Throughout 2018, giving trends were positive. Then came December and a surprise in results for many nonprofits.
Overall giving dropped 2.3%, and online giving dropped 4.4%. Theories have been discussed and debated among nonprofit marketers. Many included estimations of the economy, tax law changes, impacts caused by #GivingTuesday, or changes in the giving landscape.
While these could all have been influential factors, these theories are the result of marketers surveying marketers. RKD and research partner McQueen, Mackin & Associates co-commissioned a study to understand the perspective of donors.
The study digs deep on threads like:
- Would donors self-report giving less in December 2018?
- What drove a change in giving?
- How are donors prioritizing the organizations they support?
What donors said
Donor giving levels and perceptions
Are donors giving less? The short and simple answer: no. Most donors reported giving more or the same amount of money overall in 2018 as well as in December 2018. Looking further, we see that donors gave to more organizations overall. An average of 5.1 nonprofits were donated to in 2018. What does that mean? The nonprofit fundraising landscape is becoming more competitive. More on this later.
However, 1 in 5 donors reported they gave less in December. And that one—the one that gave less—well, they self-reported a more negative outlook.
Negative sentiment was strongly related to financial reasons. Several donors who gave less reported to economic factors directly affecting their giving.
While we understand that donors may report their behavior in part because of finances, we know that fundraising is both art and science. The art, or emotion, is designed to wed prospects to nonprofit missions. One of the biggest motivations for giving less: less of a connection to a nonprofit.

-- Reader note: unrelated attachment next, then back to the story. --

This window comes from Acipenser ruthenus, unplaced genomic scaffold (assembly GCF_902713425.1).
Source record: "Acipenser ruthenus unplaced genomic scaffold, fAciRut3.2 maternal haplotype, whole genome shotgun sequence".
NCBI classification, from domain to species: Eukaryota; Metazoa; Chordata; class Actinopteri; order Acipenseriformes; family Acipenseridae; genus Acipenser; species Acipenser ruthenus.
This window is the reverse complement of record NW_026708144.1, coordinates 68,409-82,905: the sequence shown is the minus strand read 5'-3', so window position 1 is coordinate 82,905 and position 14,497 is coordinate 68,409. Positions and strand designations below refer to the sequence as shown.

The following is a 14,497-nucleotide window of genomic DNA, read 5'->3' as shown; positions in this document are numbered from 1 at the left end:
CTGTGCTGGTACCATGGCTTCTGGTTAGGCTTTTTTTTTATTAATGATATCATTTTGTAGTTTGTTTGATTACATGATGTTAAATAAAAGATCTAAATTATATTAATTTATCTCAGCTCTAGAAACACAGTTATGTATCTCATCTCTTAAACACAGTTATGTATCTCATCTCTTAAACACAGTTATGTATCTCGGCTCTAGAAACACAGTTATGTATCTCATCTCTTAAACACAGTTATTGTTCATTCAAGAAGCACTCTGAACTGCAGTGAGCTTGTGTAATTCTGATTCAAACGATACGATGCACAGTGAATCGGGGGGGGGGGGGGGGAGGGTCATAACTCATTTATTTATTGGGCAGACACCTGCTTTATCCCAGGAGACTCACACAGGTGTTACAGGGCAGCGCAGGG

Half of those giving less cited less connection, or a feeling that they had already given enough from the donor’s perspective. This tells us that nonprofit marketing messages need to prioritize relevance and authenticity, as well as personalization, to bond a deeper relationship with donors.
An even deeper point bubbled up related to connection. The top priority for giving among those giving less: faith-related and local nonprofits.
Local nonprofits, like food banks and animal welfare organizations, have historically done well in illustrating the impact of a donation. Articulating impact goes a long way in deepening connection.
Additionally, we looked at #GivingTuesday – one of the biggest giving days of the year. Many in the industry stated that donors would feel less compelled to give at the end of December if they gave on #GivingTuesday. 56% of surveyed donors reported to giving on #GivingTuesday. The differences weren’t as extreme as expected.
What does our study reveal or remind us of:
1) Donors are influenced by their social/news feeds. December was chalked full of negativity, from the economy to the government shutdown. The weight of seeing this everywhere influenced behavior for some, resulting in a negative outlook and less giving.
2) Donors responded more to Giving Tuesday this year and less to traditional year-end tax deduction messaging but would not say that the tax laws impacted their decision. Instead, they self-reported less of a connection to nonprofits in 2018. This means our messaging and sense of urgency needs to prioritize relevance (we’ve seen relevance in reverse, making the most of current events to drive fundraising).
These two things are the most pertinent takeaways: relevance and connection.
These two are at the root of solving issues for acquisition, retention and optimization. They should be at the heart of our strategy and creative.